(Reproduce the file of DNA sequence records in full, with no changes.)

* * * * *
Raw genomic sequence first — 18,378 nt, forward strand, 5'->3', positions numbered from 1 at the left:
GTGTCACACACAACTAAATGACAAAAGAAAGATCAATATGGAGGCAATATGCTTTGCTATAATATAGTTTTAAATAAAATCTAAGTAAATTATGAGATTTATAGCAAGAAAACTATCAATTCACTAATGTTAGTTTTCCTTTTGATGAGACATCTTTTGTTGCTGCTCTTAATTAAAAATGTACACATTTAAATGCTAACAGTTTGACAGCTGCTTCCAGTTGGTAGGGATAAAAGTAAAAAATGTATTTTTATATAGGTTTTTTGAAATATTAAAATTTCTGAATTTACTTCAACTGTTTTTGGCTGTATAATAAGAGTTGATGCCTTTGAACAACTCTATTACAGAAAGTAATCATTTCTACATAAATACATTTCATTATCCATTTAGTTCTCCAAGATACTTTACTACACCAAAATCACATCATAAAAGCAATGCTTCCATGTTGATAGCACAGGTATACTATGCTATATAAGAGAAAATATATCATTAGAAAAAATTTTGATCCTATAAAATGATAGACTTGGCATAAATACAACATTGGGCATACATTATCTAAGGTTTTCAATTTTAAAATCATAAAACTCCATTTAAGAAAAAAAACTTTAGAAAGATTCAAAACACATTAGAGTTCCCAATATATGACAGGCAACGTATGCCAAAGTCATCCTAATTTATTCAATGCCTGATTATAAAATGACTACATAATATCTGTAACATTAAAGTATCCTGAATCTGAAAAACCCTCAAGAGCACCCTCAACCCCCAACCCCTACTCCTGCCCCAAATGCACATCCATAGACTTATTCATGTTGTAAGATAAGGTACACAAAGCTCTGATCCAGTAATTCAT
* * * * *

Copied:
Raw genomic sequence first — 18,378 nt, forward strand, 5'->3', positions numbered from 1 at the left:
GTGTCACACACAACTAAATGACAAAAGAAAGATCAATATGGAGGCAATATGCTTTGCTATAATATAGTTTTAAATAAAATCTAAGTAAATTATGAGATTTATAGCAAGAAAACTATCAATTCACTAATGTTAGTTTTCCTTTTGATGAGACATCTTTTGTTGCTGCTCTTAATTAAAAATGTACACATTTAAATGCTAACAGTTTGACAGCTGCTTCCAGTTGGTAGGGATAAAAGTAAAAAATGTATTTTTATATAGGTTTTTTGAAATATTAAAATTTCTGAATTTACTTCAACTGTTTTTGGCTGTATAATAAGAGTTGATGCCTTTGAACAACTCTATTACAGAAAGTAATCATTTCTACATAAATACATTTCATTATCCATTTAGTTCTCCAAGATACTTTACTACACCAAAATCACATCATAAAAGCAATGCTTCCATGTTGATAGCACAGGTATACTATGCTATATAAGAGAAAATATATCATTAGAAAAAATTTTGATCCTATAAAATGATAGACTTGGCATAAATACAACATTGGGCATACATTATCTAAGGTTTTCAATTTTAAAATCATAAAACTCCATTTAAGAAAAAAAACTTTAGAAAGATTCAAAACACATTAGAGTTCCCAATATATGACAGGCAACGTATGCCAAAGTCATCCTAATTTATTCAATGCCTGATTATAAAATGACTACATAATATCTGTAACATTAAAGTATCCTGAATCTGAAAAACCCTCAAGAGCACCCTCAACCCCCAACCCCTACTCCTGCCCCAAATGCACATCCATAGACTTATTCATGTTGTAAGATAAGGTACACAAAGCTCTGATCCAGTAATTCAT